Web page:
Comparing different text recognition (OCR) applications with poor quality material


I recently ran to a need to have several smart phone photographed book pages turned into text searchable format. So I needed to run a text recognition on the JPG files, usually resulting in a PDF file that looks the same but has a capatibility to make searches. In this case, the files are far from optimal quality as the lightning is not uniform and the pages are bent, so it makes an execellent “worst case” testing. The text is still easily readable by human eye.

I remembered from the past that Adobe has such a product, but I also know that Adobe’s products aren’t always the best even though some of them are considered to be good. I found a random web page with review of nine OCR applications present and updated in 2016, so I begun to download Trial versions of them to find a good one. I test the programs in the same order but draw my own conclusions of the applications. I also try some free and open source choices.

Link to the review I used to just find out a list of what applications are available.

1. Omnipage Standard

This was the best in the review, but I tried to obtain a Trial version using two different e-mail addresses but never got any e-mail with a download link. I also checked they were not caught as spam.

2. Adobe Acrobat

The download time was long but the product basically worked. Some pages had slightly darker areas where OCR didn’t work even thought they were not THAT dark. Most of the text was searchable which was better than nothing, but I expected more from so big company name and the highest price tag. Changing the settings did not help and only made the recognition worse, so the defaults were pretty good.

3. ABBYY FineReader

Download was fast, but the installer left a 600MB temporary folder laying around that I deleted myself after making sure it was no longer needed. The software makes use of all four CPU cores by recognizing four pages a time and consuming 100% CPU time. Adobe did only one page a time and CPU usage was close to 25% (one of four cores consumed.)

Abbyy FineReader also was able to recognize even the darkest areas so it was “perfect” and you could not expect more from the recognition quality. That is why I considerer this to be the winner! It can however save only 3 pages a time in Trial mode, but it also on the cheaper side, less than half the price of Adobe Acrobat.

4. ReadIris Pro

The application performed so far most poorly with cell phone photographed document, producing only gibberish and the settings were quite limited. It’s one of the cheapest.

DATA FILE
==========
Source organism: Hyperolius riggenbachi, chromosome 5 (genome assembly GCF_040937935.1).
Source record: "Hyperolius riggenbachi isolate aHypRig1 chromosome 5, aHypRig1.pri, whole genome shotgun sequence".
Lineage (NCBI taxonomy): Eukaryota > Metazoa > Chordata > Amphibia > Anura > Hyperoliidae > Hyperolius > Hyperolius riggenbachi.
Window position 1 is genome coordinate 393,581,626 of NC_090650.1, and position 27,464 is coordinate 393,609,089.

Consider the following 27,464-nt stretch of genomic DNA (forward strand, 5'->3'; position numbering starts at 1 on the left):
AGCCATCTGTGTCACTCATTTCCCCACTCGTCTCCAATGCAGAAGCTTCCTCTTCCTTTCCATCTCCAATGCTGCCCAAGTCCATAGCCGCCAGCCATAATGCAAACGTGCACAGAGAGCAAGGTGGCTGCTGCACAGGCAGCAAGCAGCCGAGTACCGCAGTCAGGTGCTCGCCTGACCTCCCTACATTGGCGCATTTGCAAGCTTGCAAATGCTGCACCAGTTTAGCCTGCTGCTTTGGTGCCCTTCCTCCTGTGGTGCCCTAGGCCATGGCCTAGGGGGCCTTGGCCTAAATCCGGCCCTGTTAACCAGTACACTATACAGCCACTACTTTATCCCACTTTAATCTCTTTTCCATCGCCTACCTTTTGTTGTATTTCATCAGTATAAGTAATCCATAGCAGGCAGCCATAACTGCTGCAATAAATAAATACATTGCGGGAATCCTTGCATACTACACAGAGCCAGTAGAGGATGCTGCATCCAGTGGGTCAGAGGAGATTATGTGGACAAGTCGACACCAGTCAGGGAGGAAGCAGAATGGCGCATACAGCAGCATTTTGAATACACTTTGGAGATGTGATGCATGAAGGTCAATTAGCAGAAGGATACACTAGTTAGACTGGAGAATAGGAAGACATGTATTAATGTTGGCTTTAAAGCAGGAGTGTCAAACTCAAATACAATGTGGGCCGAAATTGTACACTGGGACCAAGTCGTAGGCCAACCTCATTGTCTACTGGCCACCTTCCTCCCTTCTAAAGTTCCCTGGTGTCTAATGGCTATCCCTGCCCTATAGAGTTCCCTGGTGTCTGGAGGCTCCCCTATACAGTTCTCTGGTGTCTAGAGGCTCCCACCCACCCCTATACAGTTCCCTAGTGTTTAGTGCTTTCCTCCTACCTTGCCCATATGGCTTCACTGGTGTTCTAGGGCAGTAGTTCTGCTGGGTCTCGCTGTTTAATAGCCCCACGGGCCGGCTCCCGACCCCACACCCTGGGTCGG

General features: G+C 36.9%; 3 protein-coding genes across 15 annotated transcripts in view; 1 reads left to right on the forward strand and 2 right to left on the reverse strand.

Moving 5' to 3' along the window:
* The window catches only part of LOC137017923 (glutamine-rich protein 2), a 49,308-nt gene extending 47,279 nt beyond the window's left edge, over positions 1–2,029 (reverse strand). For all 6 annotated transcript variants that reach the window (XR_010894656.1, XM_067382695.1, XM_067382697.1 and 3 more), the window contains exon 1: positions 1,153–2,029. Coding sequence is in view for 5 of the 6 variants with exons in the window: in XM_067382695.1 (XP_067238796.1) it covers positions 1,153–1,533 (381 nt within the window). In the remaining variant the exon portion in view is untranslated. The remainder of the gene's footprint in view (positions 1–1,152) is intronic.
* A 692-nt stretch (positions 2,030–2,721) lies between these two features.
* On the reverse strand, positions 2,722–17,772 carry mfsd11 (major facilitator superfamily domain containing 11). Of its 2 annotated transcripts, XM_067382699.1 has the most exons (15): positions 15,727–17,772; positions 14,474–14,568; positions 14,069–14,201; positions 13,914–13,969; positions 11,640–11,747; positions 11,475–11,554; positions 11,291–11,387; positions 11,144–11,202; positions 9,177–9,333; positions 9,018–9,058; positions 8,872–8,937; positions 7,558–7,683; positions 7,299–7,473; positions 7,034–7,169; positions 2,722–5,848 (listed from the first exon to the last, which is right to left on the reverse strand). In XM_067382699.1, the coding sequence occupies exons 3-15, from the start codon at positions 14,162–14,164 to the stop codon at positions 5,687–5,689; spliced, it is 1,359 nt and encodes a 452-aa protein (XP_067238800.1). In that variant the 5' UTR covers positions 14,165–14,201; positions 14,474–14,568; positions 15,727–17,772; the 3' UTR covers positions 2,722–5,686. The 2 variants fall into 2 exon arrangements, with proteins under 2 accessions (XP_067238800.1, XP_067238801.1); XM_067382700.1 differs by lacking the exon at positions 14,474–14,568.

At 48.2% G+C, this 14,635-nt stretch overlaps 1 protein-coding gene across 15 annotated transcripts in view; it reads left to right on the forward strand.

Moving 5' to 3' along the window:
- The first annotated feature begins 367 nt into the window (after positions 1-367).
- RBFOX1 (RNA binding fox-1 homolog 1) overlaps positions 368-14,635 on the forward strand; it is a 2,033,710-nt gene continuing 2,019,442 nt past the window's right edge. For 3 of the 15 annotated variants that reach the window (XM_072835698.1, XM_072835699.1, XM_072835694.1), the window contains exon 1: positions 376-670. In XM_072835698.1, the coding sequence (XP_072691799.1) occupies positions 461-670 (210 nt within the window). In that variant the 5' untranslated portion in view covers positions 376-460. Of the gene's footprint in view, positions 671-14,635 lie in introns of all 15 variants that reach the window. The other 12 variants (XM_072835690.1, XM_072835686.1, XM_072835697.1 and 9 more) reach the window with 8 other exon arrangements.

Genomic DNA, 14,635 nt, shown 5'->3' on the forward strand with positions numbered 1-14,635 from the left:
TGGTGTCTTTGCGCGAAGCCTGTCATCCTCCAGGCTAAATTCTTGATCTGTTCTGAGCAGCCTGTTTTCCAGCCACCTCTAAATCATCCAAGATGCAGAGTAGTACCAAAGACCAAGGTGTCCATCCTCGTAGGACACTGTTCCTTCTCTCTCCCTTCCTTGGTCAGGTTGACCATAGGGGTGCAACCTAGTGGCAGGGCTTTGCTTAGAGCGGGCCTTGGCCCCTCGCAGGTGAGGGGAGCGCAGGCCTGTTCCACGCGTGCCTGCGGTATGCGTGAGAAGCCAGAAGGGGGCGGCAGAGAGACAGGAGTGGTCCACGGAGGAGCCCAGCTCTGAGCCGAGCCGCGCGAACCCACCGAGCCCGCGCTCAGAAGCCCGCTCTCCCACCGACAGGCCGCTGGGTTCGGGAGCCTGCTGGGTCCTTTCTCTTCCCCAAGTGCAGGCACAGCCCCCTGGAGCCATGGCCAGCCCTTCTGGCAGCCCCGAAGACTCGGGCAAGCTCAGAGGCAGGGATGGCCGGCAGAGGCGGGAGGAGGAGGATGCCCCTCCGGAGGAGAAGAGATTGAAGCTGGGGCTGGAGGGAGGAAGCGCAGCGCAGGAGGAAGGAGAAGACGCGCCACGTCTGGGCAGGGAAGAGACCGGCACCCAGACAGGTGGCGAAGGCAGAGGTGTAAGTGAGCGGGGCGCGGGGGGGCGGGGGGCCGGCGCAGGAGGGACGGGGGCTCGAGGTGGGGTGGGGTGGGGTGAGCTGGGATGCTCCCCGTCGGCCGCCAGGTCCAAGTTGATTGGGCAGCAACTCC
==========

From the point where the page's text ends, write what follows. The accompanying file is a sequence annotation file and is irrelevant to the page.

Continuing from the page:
Sample of how poor quality source I happened to have, and what I expected to be well recognized because at least two applications were able to make every word out of this worst portion.

5. Nuance Power PDF Advanced

So far the largest download, over 850MB in size. I wonder, why a text recognition algorithm with some additional data that it uses would need to be this large. It appears to be because it has a huge collection of integrations to many office suites and business e-mail applications. It has also text-to-speech for a few languages. I do not want those and it is possible to uncheck them in the installer. The installer is also so far first that wants you to restart your computer, just for installing a new application. The application seems to start up fine anyway. It is using only one core while processing multiple pages. The program performs amazingly well and is a top choice so far.

6. ABBYY PDF Transformer+

Installing was easy. Uses a single thread. This seems to be a cheaper version of ABBYY FineReader, which was very good in OCR. This version is also as good, and is actually able to save more than 3 pages while in trial!

7. Soda PDF

A nice installer with good design. The application requires a free registration in order to create PDF documents, which takes additional time. This program, again, uses only one core a time even though the process consumes only 200MB of memory. I wonder why it is so difficult to run the recognition on several threads for different pages at the same time for total OCR duration signitifically shorter. This application is the slowest so far, but at least OCR is automatic in nature so you can go for an extended cofffee break when processing over 50 pages on a modern computer. The OCR operation crashed when it was about 50% done, so I did not try again because I had at this point already found two good applications.

8. Presto PageManager